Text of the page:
State of the Union Address Tag Cloud
I thought we posted on this last year. Jason Griffey takes The State of the Union address and remixes the top 75 words into a tag cloud. Now that he’s done it two years in a row, it could be an interesting look at the state of affairs over the last two years.
How do you make people want to know more before you start a topicI’m going to pitch this from the teacher does the work POV but you could just as easily work the idea into student projects based around lines or facts.? I liked this whole series done for Science World by Rethink Communications. Think of this idea as visual pre-reading. The posters get you curious. Curiosity is good. I’d like to make a series before starting novels and post them around the room. It’d work nicely for history as well. The key, in both cases, is to focus on what would capture the interest of your students and make a strong connection to something they do like and understandNote to self- There’s a big difference between making something less sucky and actually making it interesting.. It’s likely you and your English teacher friends are not like most people. You’re going to like oblique references to Kafka- your students, not so much. Remember to think about things normal people like. This is another reason it’s good to know your students and to pay attention to the many realms outside of education. A quick mock up of a poster for Romeo and Juliet. Rationale – Remember this isn’t meant to strictly portray what happens in the play but to get students […]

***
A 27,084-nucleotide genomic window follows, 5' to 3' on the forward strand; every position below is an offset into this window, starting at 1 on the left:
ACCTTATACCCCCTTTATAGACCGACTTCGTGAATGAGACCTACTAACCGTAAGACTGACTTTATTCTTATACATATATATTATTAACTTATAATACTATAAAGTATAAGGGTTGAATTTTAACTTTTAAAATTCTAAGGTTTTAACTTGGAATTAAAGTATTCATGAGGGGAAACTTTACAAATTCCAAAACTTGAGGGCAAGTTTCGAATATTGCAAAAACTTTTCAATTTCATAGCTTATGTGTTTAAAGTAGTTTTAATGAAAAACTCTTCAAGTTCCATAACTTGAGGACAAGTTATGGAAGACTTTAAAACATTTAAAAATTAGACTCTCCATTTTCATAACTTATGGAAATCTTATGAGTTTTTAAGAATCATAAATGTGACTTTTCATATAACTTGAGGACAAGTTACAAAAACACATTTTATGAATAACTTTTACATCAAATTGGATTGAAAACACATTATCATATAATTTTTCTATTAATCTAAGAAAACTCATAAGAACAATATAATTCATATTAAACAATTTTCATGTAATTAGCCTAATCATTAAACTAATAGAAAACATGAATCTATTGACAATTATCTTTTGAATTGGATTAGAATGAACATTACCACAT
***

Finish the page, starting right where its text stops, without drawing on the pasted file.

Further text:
Something simple and silly I did back in the day to emphasize the strength of the leadership of the Continental Army. Trying to make visual connections and keep people interested through humor. I’m reminiscing some about my days teaching 6th grade and as I find things that I still likeThere’s not a whole lot I still like. I look at a lot of it with disgust and sorrow. I wish I could do it again knowing what I now know, you know- and that’s half the battle. I plan to post them. Not that they’re particularly useful to others but it helps me keep track and who knows what it might inspire.
I’m working more closely with some of our elementary specialists this year. It’s been a good while since I worked with this age group. I’m pretty excited the potential to do some interesting things. Measurement is a big issue for our students in elementary. It spans math and science standards and kids are not connecting it with their lives. I’m playing around with some graphic ways to get students engaged. When I tried this out with my own kids (ages 9, 7, 5) they all really wanted to know how big the dog was. I realize it’s not the best sample but they aren’t shy if they don’t like things. I don’t know that will stick with an apple as the visual reference object. I’d like it to be something they have in their hands at the time and on a regular basis.A pencil might work but I wonder about it changing size as it’s sharpened. I hope to encourage a lot of measuring against their own bodies. My kids like that- holding their hands up to where on their body the dog’s head would be. It might also be interesting to run a number line down the wall and have kids move to the numbers to indicate guesses, kid of a kinesthetic graphing exercise. I am pretty sure I […]